• Underscores the identity of a particular religion with a country or vice versa
  • Locates its analysis at a one point in history and stays there
  • Presents a suspiciously neat narrative 
  • Failure to allude to the existence of alternative narratives
  • Is uniformly positive or uniformly negative
  • If it invokes a populist perspective, when you can’t tell who “these people” exactly are
  • Words like “pure, original, true, timeless”, etc appear anywhere
  • Seem to want to convince you that believing or practicing something is good, right, something anyone would do, etc.

Cultural Humility by Swasti Bhattacharyya, professor at Buena Vista University in Storm Lake, Iowa

Swasti provided us with really illuminating examples of how to imbube your teaching with humility. You can’t reasonably “know it all,” but you need to make sure to teach a variety of voices and perspectives. Be humble enough to be aware what you don’t know and allow the voices of others to speak for themselves.

This evening we had an optional cultural hour with music on sitar and a demonstration of Bharat Natyam dance style.

Tuesday, July 21

We started off the morning with a 15-minute meditation/yoga session. 🙂

The Four Dharmic Traditions – expert panel & lived religion panel

Oh there was so much good info here! We got to listen to those who practice their religion/dharma. I am just going to include my biggest takeaway from each speaker, otherwise this post will be way too long 🙂

  • Sikh – Religion is relational; Sikhs are not meant to go off into the mountains to be alone. Charity to other humans is the highest way to be connected to God.
  • Buddhist – The foundation of the universe is beyond our understanding. Buddhahood is not being all-knowing but released from the burden of suffering.
  • Jain – No one created the universe, and therefore no one controls or influences our actions. “I am a soul, not just a body.”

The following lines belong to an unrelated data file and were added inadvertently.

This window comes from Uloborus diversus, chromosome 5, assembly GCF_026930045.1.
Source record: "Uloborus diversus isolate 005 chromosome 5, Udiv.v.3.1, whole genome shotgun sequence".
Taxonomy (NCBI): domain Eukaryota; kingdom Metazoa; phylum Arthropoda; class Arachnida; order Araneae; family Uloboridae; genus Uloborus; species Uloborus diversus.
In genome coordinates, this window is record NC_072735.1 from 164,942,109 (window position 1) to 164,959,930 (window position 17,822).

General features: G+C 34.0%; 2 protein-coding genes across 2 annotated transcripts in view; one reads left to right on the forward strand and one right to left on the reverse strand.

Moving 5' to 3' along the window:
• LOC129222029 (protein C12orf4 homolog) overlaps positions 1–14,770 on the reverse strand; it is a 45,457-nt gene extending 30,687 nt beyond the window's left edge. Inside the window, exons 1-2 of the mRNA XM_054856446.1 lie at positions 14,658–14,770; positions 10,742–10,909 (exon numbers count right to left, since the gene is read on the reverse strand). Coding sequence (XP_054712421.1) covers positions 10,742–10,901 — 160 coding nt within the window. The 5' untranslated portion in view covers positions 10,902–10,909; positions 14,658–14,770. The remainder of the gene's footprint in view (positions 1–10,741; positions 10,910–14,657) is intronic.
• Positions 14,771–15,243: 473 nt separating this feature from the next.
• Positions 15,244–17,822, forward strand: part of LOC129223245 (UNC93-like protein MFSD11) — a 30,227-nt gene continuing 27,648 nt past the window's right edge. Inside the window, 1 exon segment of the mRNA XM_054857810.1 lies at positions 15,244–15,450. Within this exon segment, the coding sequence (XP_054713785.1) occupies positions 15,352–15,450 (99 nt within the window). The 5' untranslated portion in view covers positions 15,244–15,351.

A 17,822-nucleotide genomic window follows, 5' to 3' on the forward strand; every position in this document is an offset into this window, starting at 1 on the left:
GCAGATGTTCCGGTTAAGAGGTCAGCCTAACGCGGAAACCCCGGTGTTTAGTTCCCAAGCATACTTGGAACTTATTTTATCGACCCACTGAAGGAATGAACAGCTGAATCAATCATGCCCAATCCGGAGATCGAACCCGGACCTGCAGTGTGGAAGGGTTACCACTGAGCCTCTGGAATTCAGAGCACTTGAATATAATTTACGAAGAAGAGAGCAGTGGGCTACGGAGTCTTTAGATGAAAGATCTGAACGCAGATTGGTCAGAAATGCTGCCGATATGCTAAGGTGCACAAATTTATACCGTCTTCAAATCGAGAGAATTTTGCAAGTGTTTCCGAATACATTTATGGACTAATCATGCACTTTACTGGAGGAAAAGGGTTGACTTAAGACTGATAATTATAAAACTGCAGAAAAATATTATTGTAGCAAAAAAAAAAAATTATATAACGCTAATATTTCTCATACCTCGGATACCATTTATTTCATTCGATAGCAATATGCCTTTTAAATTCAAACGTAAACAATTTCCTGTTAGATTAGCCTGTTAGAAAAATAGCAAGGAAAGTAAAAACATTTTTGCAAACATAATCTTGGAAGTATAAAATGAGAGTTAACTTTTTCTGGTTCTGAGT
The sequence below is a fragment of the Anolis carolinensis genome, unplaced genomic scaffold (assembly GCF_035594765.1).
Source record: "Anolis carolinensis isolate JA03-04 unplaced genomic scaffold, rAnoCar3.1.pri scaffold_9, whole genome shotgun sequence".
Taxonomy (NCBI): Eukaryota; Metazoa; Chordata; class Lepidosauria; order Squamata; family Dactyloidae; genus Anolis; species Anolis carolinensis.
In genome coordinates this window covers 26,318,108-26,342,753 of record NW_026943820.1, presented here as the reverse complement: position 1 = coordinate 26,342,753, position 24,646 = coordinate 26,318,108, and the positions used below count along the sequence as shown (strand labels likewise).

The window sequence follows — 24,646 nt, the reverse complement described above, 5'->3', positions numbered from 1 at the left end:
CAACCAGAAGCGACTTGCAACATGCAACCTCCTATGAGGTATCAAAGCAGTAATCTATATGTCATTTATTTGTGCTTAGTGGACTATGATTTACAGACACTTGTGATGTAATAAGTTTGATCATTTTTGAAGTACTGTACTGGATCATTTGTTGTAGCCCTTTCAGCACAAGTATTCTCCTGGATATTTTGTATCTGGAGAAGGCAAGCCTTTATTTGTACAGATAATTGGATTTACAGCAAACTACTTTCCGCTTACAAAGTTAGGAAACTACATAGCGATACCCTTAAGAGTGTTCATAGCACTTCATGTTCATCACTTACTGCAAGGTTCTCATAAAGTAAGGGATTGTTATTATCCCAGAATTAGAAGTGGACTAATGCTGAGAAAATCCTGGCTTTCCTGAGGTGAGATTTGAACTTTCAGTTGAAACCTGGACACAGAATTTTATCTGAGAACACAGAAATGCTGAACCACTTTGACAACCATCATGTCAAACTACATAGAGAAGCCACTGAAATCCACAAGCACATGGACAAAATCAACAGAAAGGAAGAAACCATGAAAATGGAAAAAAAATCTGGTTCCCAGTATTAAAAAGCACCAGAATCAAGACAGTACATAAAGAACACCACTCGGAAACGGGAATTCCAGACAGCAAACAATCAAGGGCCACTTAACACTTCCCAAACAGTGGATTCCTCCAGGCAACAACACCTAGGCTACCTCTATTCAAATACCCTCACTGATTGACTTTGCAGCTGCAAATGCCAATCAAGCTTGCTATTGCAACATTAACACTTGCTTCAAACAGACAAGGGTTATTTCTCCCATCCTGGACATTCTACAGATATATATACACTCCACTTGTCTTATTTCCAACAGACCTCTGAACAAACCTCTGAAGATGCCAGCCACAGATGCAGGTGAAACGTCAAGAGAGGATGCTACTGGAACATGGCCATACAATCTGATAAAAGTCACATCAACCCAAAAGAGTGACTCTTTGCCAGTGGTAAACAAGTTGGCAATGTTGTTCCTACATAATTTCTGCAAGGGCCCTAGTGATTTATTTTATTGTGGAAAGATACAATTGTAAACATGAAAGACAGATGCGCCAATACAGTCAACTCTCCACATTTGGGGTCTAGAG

• Hindu – Hindu is not an organized religion, it is a quest into knowledge for the fulfillment of life.

Perspectives on the Dharmic traditions – youth community panel

This part was very unique to this program! We got to hear from students, elementary to late teens, and could ask them questions about how has it been to grow up in the dharmic traditions in an American culture. I loved this one, because all of us are teachers and to get the perspective of “our constituents” was incredibly humbling.

After all this, we had quite a bit of free time this afternoon to work on our lesson plans. I decided to do a hybrid AP Art History/AP World History plan on the spread of Buddhism using the art images from AP Art History. The lesson plan will be in a separate blog post.

Wednesday, July 22

I sadly could not participate in this mornings activities (I got permission ahead of time don’t worry!) because I was teaching a district virtual PD. But the morning started off with yoga again & a session “busting myths” of the dharmic traditions, all the sessions were recorded so I can watch it later.

We got about 2 hours midday to work on our lesson plan again and then went into Zoom small groups to share our thoughts with others who teach similar subjects. I will have a seperate blog post with that lesson plan on the blog soon!

I was nervous about doing a 3-day conference all via Zoom but it was excellent! You could tell the program planners put a lot of thought into the flow for each day and how the presentations built upon each other. Bravo!